Lauren Mills and Ian Whittemore were in love. With each other, to be sure, but also with Old Hawaii. Their September wedding was a ceremony steeped in the authentic island experience; a celebration of love and tradition nestled within the walls of a picturesque villa on the slopes of Oahu's famed Diamond Head. Though immersed in an ocean-centered island lifestyle, the couple declined the popular beach wedding and opted for an intimate estate affair. 

La Pietra, currently a preparatory school for girls, was constructed after a Tuscan villa and translates to 'The Gem.' Built in 1910 by Walter Dillingham for his sweetheart, Louise Gaylord, the home is a vision of tall, white pillars, a lily-pad dappled fountain and a beautiful lawn sprawled under the gaze of tall trees and painted shutters. "La Pietra has a natural beauty," Lauren says fondly, "We love the 'Old Hawaii' feel it retains, and its ability to feel like an intimate space even with 200 guests. Stylistically, we really loved having separate spaces for our ceremony, cocktail hour, and reception...the layout could not have been better. Each event moved up the campus a little further, building excitement and anticipation."

Meaningful touches of Old Hawaii echoed throughout the affair. During cocktail hour, a classic Hawaiian trio, Puamana, captivated the guests, and a beautiful Hawaiian chant welcomed the couple and marked the beginning of the festivities in earnest. Two men pounded poi on a traditional poi board, a staple of the original Hawaiian diet and an essential piece of island tradition. The bride donned strands of pikake lei, the quintessential floral piece of the Hawaii bride, strung from shoulder to shoulder in a cascade of fragrant blooms. But perhaps most exquisite was the bride's surprise hula for her beloved groom.

Befitting the day's strong Hawaiian presence, leaves and blooms from the natural world played a key role in defining the wedding's overall look. After some simple direction and an initial meeting with their florist, Avery at Green Honolulu, the couple left the floral direction in her hands. "Beyond telling Avery what we did and did not like, we left the design to her," Lauren remembers. "We didn't choose a single thing. When we showed up to the ceremony and took everything in, it was like a wild dream. It was beyond anything I could have imagined on my own." Colorful flowers and verdant leaves in warm tones adorned the entire occasion, from the gates framing the ceremony to an overflowing urn ensconced in a lily-pad filled fountain at the center of the courtyard.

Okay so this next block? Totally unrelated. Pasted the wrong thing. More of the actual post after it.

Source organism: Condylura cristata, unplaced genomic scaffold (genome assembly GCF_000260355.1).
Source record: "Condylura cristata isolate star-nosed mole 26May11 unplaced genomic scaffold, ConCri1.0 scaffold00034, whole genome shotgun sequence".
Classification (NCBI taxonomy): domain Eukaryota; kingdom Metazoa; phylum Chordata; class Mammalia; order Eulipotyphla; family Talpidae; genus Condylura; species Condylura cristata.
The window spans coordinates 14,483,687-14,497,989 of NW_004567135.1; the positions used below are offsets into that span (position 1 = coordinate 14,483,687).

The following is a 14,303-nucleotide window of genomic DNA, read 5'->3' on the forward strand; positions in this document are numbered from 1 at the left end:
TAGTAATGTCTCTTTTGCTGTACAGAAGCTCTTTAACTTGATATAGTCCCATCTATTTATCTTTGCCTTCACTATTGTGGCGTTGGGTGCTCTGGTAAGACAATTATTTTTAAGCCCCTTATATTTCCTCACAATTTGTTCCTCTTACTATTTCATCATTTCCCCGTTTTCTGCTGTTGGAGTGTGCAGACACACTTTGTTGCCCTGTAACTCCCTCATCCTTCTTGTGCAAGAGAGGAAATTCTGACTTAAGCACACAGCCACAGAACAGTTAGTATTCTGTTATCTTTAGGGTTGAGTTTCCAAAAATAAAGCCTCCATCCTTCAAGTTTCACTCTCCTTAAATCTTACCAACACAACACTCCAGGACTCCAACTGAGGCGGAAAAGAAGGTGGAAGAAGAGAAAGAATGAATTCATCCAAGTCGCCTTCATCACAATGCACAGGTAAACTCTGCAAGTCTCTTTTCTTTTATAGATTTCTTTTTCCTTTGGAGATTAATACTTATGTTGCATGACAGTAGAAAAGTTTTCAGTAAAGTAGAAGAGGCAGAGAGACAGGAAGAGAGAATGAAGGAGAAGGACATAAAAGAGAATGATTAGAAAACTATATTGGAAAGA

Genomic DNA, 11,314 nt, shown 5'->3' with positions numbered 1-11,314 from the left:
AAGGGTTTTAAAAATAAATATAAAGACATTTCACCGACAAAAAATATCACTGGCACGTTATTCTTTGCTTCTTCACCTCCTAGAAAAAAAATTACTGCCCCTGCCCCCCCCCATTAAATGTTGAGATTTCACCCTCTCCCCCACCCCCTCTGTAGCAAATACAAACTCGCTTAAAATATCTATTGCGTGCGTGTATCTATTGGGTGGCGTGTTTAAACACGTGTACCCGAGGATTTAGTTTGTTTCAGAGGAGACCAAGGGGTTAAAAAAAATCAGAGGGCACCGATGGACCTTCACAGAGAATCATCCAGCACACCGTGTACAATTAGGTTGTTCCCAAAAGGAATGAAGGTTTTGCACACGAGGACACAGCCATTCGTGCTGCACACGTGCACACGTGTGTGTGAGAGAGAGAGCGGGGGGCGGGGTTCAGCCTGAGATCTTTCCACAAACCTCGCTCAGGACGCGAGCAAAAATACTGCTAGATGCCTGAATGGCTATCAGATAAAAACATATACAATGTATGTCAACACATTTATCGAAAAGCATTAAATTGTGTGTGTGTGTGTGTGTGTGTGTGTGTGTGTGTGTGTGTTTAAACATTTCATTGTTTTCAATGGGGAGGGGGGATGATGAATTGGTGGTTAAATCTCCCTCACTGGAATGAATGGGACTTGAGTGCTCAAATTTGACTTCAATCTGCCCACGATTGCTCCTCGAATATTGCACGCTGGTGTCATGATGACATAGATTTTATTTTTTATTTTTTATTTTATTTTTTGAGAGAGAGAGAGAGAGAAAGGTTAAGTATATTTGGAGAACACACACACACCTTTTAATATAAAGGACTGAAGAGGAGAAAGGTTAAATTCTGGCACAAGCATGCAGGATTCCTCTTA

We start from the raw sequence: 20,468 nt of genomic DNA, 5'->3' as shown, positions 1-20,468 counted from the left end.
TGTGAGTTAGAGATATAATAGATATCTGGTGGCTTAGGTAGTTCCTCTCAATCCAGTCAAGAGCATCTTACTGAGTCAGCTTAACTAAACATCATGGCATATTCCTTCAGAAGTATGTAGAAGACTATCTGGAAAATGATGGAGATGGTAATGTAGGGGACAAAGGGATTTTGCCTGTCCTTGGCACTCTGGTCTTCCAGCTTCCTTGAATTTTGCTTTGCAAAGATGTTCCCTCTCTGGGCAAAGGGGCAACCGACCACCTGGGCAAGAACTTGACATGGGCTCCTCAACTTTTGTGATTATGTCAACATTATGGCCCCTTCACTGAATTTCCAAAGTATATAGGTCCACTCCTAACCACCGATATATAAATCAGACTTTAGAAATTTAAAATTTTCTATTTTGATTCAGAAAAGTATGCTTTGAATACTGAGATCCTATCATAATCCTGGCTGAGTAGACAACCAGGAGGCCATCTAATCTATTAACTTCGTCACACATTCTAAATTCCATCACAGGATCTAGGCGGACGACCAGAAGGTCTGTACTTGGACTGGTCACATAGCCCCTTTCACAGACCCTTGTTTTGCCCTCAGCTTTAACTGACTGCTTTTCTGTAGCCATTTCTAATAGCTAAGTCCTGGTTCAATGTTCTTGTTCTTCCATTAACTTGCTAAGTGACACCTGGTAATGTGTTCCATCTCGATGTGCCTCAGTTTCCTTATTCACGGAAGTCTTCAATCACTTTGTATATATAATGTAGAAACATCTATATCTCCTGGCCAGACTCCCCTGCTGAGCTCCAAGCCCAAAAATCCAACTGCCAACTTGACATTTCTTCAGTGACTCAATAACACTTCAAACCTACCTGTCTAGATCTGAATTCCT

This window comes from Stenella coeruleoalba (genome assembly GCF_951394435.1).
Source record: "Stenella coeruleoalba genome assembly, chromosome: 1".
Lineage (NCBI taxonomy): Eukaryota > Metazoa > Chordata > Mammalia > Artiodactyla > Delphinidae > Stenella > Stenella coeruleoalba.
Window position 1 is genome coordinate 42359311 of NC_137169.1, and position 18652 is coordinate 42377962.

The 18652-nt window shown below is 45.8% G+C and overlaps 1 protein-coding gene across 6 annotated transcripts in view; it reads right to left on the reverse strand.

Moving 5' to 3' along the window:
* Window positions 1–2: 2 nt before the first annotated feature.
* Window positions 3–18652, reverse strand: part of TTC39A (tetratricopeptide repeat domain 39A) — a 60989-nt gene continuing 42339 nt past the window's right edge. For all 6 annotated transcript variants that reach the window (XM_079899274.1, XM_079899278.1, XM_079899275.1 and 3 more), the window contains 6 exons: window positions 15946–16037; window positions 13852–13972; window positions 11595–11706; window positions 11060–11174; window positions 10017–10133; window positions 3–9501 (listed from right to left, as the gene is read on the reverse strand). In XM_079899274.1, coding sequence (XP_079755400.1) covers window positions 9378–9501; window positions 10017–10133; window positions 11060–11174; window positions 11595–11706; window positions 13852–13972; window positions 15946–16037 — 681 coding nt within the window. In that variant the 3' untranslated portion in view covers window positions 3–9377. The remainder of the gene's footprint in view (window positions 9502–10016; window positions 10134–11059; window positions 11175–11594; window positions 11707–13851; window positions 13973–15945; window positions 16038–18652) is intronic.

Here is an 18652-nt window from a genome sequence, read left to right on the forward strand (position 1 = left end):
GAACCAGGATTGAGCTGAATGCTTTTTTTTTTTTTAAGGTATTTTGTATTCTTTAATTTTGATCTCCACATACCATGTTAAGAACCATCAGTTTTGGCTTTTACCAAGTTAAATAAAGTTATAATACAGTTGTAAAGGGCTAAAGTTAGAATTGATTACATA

Lauren and Ian mirrored the understated approach to their decor in every aspect of their nuptials. When asked how she imagined the wedding during the planning stages, the bride replies, "We just wanted it to be simple and laid-back. No stuffy seating plan, no bridesmaids or groomsmen, no long speeches or cheesy slideshows. We weren't even planning on cutting the cake until the videographer tapped us on the shoulder and asked if we wanted to before he left for the night!" The cake, a tower of naked chocolate cake layered with luscious cream frosting, was part of the wedding's truly culinary legacy. Ian, himself a chef, brought on acclaimed local chef Mark Noguchi to do fresh food with local ingredients, as well as a whole roast pig, a nod to Lauren's Filipino heritage. Hawaiian poi, pounded to the perfect consistency at the cocktail hour, was featured in delectable appetizers. Cooking made its appearance in the vows as well; Lauren promising to attempt it on occasion and Ian with an oath to never let his bride go hungry.